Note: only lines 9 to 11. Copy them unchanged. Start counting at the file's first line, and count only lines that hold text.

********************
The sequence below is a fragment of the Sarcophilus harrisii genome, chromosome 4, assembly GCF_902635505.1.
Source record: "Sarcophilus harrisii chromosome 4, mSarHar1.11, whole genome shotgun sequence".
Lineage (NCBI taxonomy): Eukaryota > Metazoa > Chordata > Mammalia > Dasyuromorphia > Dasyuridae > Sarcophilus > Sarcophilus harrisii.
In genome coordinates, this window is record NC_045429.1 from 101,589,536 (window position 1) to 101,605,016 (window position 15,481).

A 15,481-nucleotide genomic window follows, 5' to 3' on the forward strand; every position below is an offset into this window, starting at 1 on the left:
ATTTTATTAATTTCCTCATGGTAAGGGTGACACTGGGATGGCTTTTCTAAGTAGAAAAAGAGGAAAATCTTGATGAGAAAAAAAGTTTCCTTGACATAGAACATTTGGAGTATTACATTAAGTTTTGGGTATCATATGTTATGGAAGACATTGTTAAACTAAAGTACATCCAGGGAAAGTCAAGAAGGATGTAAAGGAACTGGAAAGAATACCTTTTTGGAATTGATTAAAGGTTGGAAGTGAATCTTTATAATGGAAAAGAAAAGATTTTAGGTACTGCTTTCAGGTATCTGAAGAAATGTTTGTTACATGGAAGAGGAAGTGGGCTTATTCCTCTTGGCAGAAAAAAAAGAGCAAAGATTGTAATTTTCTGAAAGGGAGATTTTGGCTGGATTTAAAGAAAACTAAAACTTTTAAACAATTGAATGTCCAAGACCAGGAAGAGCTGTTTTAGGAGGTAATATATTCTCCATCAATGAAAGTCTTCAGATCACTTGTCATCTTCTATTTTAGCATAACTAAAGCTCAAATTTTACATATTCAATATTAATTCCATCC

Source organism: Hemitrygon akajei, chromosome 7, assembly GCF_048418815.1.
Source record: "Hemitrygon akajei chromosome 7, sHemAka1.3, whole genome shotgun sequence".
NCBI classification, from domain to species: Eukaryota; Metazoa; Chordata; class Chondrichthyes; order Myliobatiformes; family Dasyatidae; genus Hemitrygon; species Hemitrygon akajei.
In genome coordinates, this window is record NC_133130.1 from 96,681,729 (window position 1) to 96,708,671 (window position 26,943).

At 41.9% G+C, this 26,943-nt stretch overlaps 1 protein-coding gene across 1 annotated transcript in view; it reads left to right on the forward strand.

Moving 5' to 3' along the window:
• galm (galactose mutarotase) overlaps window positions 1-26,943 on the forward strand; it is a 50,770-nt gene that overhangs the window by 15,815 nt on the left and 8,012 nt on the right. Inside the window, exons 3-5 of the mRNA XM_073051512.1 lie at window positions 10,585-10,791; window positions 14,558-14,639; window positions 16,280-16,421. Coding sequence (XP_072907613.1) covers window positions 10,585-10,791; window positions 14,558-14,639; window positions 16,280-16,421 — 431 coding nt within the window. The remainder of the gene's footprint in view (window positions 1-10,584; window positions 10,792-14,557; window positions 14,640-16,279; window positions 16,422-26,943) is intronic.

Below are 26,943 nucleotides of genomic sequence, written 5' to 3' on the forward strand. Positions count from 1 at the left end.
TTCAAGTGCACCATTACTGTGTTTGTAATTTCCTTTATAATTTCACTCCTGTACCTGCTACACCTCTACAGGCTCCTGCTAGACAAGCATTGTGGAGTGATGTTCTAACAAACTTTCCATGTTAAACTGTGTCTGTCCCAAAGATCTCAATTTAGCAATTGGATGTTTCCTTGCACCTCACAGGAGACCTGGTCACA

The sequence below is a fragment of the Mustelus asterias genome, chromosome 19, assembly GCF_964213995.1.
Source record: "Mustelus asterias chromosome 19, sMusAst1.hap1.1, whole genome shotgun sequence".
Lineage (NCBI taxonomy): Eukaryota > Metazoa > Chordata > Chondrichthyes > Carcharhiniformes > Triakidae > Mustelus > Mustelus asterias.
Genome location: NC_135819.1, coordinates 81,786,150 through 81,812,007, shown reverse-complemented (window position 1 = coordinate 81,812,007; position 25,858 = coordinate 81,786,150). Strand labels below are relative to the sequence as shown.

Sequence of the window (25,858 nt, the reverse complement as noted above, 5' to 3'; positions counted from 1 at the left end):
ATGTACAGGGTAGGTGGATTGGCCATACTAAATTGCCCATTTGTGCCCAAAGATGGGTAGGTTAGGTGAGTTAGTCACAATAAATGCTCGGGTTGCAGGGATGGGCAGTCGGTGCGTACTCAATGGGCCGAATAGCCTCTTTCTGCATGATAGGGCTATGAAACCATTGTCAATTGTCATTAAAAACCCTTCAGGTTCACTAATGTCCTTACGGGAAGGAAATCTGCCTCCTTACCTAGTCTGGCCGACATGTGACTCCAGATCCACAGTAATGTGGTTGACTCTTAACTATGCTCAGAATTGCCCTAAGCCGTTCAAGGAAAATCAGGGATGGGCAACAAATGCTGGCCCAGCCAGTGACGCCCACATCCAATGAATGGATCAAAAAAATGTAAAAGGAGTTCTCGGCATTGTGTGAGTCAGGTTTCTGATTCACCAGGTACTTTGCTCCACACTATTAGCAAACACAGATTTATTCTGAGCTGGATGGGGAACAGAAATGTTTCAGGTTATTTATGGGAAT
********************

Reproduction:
NCBI classification, from domain to species: Eukaryota; Metazoa; Chordata; class Chondrichthyes; order Myliobatiformes; family Dasyatidae; genus Hemitrygon; species Hemitrygon akajei.
In genome coordinates, this window is record NC_133130.1 from 96,681,729 (window position 1) to 96,708,671 (window position 26,943).

At 41.9% G+C, this 26,943-nt stretch overlaps 1 protein-coding gene across 1 annotated transcript in view; it reads left to right on the forward strand.